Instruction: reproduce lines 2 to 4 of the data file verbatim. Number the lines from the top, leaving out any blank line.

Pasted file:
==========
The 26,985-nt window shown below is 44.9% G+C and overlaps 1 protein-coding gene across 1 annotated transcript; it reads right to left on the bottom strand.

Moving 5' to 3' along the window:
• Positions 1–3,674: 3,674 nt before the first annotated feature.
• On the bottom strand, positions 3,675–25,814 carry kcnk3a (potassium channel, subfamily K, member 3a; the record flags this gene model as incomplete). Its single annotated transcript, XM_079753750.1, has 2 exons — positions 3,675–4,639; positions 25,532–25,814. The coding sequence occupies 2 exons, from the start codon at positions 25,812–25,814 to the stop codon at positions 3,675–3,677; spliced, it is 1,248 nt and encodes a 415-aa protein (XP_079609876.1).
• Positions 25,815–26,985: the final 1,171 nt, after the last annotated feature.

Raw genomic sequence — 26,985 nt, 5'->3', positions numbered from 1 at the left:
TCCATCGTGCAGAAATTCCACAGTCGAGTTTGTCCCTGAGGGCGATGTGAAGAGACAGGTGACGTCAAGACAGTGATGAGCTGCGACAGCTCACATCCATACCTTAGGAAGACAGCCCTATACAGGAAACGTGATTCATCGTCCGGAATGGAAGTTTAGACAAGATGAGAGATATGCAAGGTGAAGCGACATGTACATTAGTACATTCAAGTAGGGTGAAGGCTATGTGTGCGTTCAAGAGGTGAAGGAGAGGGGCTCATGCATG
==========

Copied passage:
Moving 5' to 3' along the window:
• Positions 1–3,674: 3,674 nt before the first annotated feature.
• On the bottom strand, positions 3,675–25,814 carry kcnk3a (potassium channel, subfamily K, member 3a; the record flags this gene model as incomplete). Its single annotated transcript, XM_079753750.1, has 2 exons — positions 3,675–4,639; positions 25,532–25,814. The coding sequence occupies 2 exons, from the start codon at positions 25,812–25,814 to the stop codon at positions 3,675–3,677; spliced, it is 1,248 nt and encodes a 415-aa protein (XP_079609876.1).